Subjects with partial or complete defects of the corpus callosum, either congenital or acquired, performed a choice reaction time (RT) task involving a right or left key-press response to a light presented at random in the right or left visual hemifield. Like normal subjects, all of them exhibited two additive effects typical of these tasks: the spatial stimulus response compatibility effect (faster RT for stimuli and responses thatched for side), and the hand placement effect (longer RT for responses performed with crossed hands). Two subjects with a complete callosal defect, one acquired and the other congenital, showed a third effect, not present in normal subjects, consisting of a marked advantage for RT of responses with the hand anatomically ipsilateral to the stimulus, independent of both stimulus response compatibility and hand placement. These findings can be interpreted according to a hierarchical model of information processing assuming that, in the absence of the corpus callosum, the matching of the mental codes for the stimulus and response sets takes place solely in the hemisphere receiving the stimulus, with a subsequent rapid-intrahemispheric or slow-interhemispheric transmission of the response command to the appropriate motor centers.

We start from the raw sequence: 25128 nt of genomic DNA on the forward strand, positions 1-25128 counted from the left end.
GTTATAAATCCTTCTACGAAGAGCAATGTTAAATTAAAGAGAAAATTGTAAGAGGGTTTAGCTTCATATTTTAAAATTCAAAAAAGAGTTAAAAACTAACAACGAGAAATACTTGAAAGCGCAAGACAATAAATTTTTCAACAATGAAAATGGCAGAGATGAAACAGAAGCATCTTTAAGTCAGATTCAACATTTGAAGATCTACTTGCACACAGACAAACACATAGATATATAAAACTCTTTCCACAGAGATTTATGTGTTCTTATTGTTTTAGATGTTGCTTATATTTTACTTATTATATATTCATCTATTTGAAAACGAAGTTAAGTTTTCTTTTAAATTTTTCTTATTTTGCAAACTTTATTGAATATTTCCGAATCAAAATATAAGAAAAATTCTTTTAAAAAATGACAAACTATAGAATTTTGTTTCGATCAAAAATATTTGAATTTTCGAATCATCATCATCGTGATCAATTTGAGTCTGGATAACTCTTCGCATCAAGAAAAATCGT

- Callosal agenesis
- Choice reaction time
- Stimulus-response compatibility
ASJC Scopus subject areas
- Behavioral Neuroscience